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What you need to know about COVID-19: October 1, 2020
But those challenging the legislation say it is unconstitutional
As a court challenge of its COVID-19-related travel ban began in court Tuesday, the provincial government and Chief Medical Officer of Health Dr. Janice Fitzgerald opened a written submission to the judge with a dramatic quote from an American founding father.
“In 1775 the American revolutionary Patrick Henry declared, ‘Give me liberty or give me death.’ In this case, if the applicants’ remedy is granted, it will result in both.”
The applicants in the case are Kim Taylor and the Canadian Civil Liberties Association (CCLA), who filed a claim with Newfoundland and Labrador Supreme Court in May, alleging legislation implemented as special measures under the Public Health Protection and Promotion Act is unconstitutional.
The special measures include the travel ban — which bans all but permanent residents, asymptomatic workers and those granted exemptions from entering the province and was expanded last month to include residents of the Maritimes — as well as increased police powers when it comes to search, seizure and detention.
Taylor is a Kilbride native and a resident of Halifax who was denied entry to attend her mother’s funeral in the spring before the travel ban was relaxed to allow residents of the Maritimes to enter. She was granted entry on appeal to the province, 11 days after she was originally refused.
The CCLA is a non-profit organization with the goal of defending constitutional rights and civil liberties in the country.
Together, they are seeking no monetary damages but a declaration that the legislation is unconstitutional, saying it breaches Section 6 of the Canadian Charter of Rights and Freedoms, which protects Canadians’ right to move freely within the country. The CCLA also argues the law extends police power beyond constitutional limits.
“What is the difference, in terms of flattening the curve or slowing the spread, whether you’re a worker from out of the province or you just want to come home? You’re on the same plane. The risks are the same. The virus doesn’t know if you’re exempt.” — Lawyer Rosellen Sullivan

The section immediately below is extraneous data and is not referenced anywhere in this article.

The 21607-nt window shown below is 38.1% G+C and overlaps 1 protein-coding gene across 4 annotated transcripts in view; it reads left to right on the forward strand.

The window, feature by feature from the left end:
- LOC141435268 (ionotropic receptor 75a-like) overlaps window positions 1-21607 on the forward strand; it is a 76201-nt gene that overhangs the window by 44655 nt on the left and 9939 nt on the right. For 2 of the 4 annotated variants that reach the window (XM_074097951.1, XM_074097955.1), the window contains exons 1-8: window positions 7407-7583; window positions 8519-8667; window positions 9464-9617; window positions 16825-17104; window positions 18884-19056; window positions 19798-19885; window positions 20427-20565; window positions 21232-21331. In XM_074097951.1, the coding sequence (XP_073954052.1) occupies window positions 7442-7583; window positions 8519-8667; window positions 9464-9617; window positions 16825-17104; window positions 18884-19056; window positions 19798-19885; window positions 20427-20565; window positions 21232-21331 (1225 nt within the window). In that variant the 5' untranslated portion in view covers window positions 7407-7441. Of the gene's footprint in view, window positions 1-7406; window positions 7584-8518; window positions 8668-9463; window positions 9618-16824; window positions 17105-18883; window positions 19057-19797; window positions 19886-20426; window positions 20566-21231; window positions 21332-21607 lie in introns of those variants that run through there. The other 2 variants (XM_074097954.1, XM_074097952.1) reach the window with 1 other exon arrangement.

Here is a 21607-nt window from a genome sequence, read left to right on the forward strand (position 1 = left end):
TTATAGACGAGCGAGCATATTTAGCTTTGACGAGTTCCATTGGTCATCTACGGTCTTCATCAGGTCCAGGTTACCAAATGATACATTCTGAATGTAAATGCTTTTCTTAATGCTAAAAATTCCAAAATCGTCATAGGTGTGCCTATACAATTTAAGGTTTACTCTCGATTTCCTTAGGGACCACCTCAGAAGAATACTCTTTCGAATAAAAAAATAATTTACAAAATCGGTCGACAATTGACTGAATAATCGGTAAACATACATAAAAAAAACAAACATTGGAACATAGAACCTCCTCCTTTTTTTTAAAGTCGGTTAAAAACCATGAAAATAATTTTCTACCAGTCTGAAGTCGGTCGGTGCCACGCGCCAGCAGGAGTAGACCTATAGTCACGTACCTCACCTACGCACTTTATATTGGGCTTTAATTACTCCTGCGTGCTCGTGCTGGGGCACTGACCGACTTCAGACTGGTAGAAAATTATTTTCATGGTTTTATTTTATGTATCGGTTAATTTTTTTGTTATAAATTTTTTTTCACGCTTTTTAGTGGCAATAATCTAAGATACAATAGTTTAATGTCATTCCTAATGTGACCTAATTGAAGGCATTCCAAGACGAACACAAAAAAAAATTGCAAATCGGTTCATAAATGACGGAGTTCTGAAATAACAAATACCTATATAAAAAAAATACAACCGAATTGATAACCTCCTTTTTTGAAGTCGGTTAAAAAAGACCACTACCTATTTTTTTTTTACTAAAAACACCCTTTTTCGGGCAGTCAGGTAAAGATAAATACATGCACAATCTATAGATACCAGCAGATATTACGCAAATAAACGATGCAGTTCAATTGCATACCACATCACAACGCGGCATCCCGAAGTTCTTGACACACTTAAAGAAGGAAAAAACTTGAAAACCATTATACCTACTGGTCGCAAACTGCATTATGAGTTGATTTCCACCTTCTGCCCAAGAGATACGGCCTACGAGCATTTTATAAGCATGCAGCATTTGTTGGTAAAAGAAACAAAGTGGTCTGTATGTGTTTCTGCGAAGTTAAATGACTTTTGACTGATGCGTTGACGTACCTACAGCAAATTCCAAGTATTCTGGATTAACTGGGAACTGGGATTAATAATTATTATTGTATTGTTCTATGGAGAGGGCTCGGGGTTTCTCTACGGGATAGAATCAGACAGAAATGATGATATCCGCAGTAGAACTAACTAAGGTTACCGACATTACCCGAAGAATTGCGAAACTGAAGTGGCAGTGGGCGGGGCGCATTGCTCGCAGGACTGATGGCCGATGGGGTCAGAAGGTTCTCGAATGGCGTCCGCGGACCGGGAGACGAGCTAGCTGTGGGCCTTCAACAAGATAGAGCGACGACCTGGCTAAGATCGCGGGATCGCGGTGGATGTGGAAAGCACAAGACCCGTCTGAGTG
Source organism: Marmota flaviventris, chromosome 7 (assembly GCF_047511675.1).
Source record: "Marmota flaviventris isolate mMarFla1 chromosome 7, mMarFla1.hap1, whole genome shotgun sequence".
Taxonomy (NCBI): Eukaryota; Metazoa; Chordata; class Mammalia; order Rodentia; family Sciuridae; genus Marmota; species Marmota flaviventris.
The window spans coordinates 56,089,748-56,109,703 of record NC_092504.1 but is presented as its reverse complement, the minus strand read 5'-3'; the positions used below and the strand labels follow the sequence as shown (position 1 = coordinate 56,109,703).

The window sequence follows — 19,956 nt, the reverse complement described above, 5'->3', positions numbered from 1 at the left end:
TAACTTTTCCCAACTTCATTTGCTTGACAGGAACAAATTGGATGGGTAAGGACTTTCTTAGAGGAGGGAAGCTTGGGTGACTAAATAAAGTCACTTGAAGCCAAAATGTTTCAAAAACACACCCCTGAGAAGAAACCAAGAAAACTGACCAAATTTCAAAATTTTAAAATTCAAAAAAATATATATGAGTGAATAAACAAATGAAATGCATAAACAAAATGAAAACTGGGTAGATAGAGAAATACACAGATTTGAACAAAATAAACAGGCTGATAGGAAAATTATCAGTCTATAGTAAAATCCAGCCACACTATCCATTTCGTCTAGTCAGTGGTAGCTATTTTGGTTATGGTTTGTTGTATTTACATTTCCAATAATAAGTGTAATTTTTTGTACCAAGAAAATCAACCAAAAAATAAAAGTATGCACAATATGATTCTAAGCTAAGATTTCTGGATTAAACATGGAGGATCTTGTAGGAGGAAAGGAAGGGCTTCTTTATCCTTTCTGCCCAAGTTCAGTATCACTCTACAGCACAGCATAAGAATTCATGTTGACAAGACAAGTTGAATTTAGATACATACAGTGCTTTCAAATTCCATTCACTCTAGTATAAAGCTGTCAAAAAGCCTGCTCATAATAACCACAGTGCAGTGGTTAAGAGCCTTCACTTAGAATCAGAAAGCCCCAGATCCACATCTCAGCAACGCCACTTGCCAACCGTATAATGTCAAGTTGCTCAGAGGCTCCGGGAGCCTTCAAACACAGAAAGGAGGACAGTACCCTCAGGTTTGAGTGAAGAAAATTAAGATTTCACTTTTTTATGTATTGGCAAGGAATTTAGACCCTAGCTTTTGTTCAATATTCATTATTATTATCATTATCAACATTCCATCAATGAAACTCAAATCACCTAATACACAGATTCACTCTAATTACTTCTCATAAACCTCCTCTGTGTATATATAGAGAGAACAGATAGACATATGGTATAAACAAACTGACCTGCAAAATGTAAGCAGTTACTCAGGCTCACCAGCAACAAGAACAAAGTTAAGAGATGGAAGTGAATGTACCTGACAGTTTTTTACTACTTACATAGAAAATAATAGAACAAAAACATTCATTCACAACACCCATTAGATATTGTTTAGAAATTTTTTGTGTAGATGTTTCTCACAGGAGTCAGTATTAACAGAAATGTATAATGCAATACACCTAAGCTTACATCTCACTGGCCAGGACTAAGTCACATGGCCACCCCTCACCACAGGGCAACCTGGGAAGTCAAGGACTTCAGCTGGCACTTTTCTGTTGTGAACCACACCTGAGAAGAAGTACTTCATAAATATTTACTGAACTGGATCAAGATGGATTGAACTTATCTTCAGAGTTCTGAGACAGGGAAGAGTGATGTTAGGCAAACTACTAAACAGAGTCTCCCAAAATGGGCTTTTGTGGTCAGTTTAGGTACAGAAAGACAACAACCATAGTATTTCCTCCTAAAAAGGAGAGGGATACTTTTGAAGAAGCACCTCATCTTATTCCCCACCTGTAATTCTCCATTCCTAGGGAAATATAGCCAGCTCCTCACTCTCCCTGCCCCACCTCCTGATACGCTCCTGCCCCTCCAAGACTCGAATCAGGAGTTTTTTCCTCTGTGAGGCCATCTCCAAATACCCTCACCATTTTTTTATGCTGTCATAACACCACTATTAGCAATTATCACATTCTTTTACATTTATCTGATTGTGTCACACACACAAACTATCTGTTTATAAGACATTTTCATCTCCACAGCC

Justice Donald Burrage is set to hear the challenge over the next week, though the merits of the legislation weren’t argued Tuesday. Lawyers took the day to present their arguments on whether or not the CCLA should have legal standing in the case. Lawyers for the province and Fitzgerald say it shouldn’t, since Taylor’s case eliminates the need for the organization’s arguments related to the travel ban.
“Its submissions are simply duplicative,” they wrote in their brief. “The CCLA has not proven a genuine interest in these matters. Being ‘interested in a matter’ is not the same as having a ‘genuine interest’ in the legal sense.”
When it comes to the issue of increased police powers, lawyer Justin Mellor argued the CCLA does not have a stake in the matter since the special measures have not actually been enforced by police, who have consistently said publicly they are taking an education-focused approach instead.
“This provision under the act needs to be dealt with as a whole,” argued CCLA lawyer Rosellen Sullivan, saying the law allows police to conduct warrantless searches and to administer COVID-19 testing. “I don’t think you can wait for a person’s rights to be breached.”
If the association is not granted standing, arguments on those aspects of the legislation won’t be part of the challenge. Burrage will deliver his decision on the CCLA’s standing in the case Wednesday morning.
The province’s lawyers argue in their written submission that the legislation is in the best interest of the people of the province, and the potential consequences of reversing it are serious.
“It is the protection of the health of the Newfoundland and Labrador population and the prevention and mitigation of the effects of a public health emergency, in this case the COVID-19 pandemic,” they wrote.
Sullivan and Drover have said it is self-isolation that has the most impact on the spread of COVID-19, not banning people from the province. The province’s approval of hundreds of travel ban exemption requests has effectively watered down the justification for the ban in the first place, Sullivan said.
“Once you introduce the exemptions, then it is very arbitrary,” she told reporters. “What is the difference, in terms of flattening the curve or slowing the spread, whether you’re a worker from out of the province or you just want to come home? You’re on the same plane. The risks are the same. The virus doesn’t know if you’re exempt.”
A second case, a proposed class-action lawsuit filed in June on behalf of non-residents who own property in this province they cannot access, is also alleging the travel ban is a breach of protected rights.
- Travel ban not currently under reconsideration: Newfoundland Labrador premier
- 'If it's not justifiable,' says lawyer launching class-action against the Newfoundland and Labrador's COVID-19 travel ban
- Lawyers challenging Newfoundland and Labrador travel ban want government to show them the science behind COVID-19 decisions